On April 3, within a 12 hour period, three train accidents occurred in the Northeastern United States. Those crashes happened just a month after another Amtrack train that was headed from Chicago to LA was derailed, injuring 32 people. That crash, just a year after another train wreck in Philadephia that left eight people dead and more than 200 injured. Are trains crashing more often or does it just appear that way? And what can you do to protect yourself if you’ve been injured in a train accident?
Uptick in Train Accidents
It seems that we’re hearing about train accidents more often on the news these days. From 3 crashes in one day, to crashes happening all over the world, it seems that there’s been an uptick in train accidents.
And that uptick might just make sense when you consider how, with rising fuel costs, in addition to the requirement for daily transportation to and from work, it makes sense that commuters have turned to train travel.
While train accidents tend to occur at a much lower rate than automobile accidents, when they do occur, they create much bigger attention. And actually, train accidents occur at a much greater frequency than you might expect. According to statistics as reported by the Federal Railroad Administration Office of Safety Analysis from 2009:
- Total number of train accidents/incidents: 10,529
- Number of train accidents involving a fatality: 666
- Number of train accident fatalities: 713
- Total non-fatal conditions: 7,323
These numbers equate to approximately three train accidents per day in the United States.
Reasons for Train Accidents
Here are some common reasons for why train accidents occur:
- Obstructions that blocking railroad tracks
- Malfunctioning warning bells, warning lights, and crossing arms
- Limited vision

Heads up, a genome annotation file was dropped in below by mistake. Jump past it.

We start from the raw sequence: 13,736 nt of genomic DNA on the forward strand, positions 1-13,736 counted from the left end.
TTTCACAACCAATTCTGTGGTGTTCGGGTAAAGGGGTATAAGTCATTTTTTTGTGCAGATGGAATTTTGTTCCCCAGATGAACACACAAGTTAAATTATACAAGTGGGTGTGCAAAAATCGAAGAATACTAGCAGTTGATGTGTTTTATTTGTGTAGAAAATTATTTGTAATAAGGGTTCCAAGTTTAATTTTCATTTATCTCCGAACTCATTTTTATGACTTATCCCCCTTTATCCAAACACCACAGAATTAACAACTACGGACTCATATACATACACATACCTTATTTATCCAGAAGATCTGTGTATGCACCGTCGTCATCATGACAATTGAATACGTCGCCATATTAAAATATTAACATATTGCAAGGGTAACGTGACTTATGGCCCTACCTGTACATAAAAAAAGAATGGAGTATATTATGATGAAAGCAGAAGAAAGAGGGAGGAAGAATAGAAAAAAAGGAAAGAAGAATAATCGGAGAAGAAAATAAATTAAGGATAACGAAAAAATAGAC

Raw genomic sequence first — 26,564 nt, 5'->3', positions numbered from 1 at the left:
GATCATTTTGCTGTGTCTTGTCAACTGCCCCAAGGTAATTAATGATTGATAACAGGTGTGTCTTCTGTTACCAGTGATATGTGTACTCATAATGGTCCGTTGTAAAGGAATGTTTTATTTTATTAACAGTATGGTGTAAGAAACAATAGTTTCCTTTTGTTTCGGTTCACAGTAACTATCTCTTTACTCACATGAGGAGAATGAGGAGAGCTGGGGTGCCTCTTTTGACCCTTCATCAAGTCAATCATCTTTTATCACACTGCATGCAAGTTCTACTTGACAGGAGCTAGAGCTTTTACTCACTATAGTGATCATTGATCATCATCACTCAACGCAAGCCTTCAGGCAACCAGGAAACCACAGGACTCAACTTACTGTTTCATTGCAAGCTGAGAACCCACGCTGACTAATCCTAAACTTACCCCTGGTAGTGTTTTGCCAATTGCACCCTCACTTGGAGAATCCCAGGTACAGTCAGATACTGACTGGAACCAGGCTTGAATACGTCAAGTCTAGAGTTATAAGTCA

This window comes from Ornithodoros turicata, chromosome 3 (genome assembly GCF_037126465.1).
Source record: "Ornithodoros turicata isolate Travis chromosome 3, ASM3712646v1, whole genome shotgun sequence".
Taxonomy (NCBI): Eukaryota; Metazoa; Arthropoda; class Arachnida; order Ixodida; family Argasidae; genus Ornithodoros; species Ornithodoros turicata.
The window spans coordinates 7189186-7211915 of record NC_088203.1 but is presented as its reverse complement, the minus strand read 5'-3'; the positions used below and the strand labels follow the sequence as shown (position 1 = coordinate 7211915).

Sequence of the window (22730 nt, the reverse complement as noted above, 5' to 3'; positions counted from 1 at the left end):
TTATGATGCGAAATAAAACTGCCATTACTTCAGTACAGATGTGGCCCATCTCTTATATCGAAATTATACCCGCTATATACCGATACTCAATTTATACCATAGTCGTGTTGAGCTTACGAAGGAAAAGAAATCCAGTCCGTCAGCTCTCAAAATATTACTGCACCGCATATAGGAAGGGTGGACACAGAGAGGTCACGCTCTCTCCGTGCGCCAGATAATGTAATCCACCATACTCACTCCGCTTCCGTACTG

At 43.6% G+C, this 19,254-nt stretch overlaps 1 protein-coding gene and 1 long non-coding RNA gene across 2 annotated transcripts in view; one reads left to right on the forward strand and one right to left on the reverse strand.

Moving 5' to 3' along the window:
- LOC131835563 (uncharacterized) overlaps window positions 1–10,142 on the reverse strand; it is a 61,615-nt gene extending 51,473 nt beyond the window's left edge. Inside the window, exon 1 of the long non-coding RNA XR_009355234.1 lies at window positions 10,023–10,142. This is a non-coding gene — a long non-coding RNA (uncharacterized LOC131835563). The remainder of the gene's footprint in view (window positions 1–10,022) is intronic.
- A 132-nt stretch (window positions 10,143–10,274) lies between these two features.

- Collisions with other trains
- Poorly constructed and/or poorly designed railroad crossings
While accidents do occur, many of the reasons here are the result of one thing: negligence. If you or a loved one has been involved in a train accident, you might want to consider working with a personal injury attorney to ensure that you are compensated for any losses you have sustained as a result.
Most cases involving personal injury require that “negligence” be established as the fault for the accident. An injured person and his or her legal team will need to establish that the other person’s negligent actions caused the injury. To understand negligence, you’ll want to understand two other concepts: duty of care, and the “breach” of that duty.
“Duty of care” is the responsibility one person has to avoid causing harm to another person. With a personal injury claim or lawsuit a lawyer will need to prove that another person had a duty of care in the accident that caused the injury. In train accident cases, this might mean that the conductor had a duty of care, or the train company that manages the train and the railways.
An injured person (called the plaintiff) will need to demonstrate exactly how the other party (called the defendant) failed to meet that duty of care. After duty of care is established, it will need to be shown that the plaintiff sustained real injuries that were caused by that breach of duty of care.
Level of Reasonable Care
For a plaintiff to demonstrate a breach of care he or she, or their legal team will need to show that actions either taken or not taken by the defendant failed to me a level of reasonable care. An appropriate level of reasonable care will be determined by the specific situation surrounding the case.
Establishing Who Is At Fault
After duty of care is established, a plaintiff needs to establish exactly how the defendant “breached” the standard of care. Either the defendant did something or failed to do something that would have been reasonable under the circumstances. It will need to be shown that the defendant is legally at fault for causing the injuries sustained by the plaintiff.
For example, with a car accident, fault can be established a number of ways, including:
- showing the defendant violated a traffic law. A police report can be helpful for determining this.
- testimony of eyewitness to the accident,
- the plaintiff’s own testimony regarding what happened, and
- examination of evidence at the accident scene, including vehicle and train damage.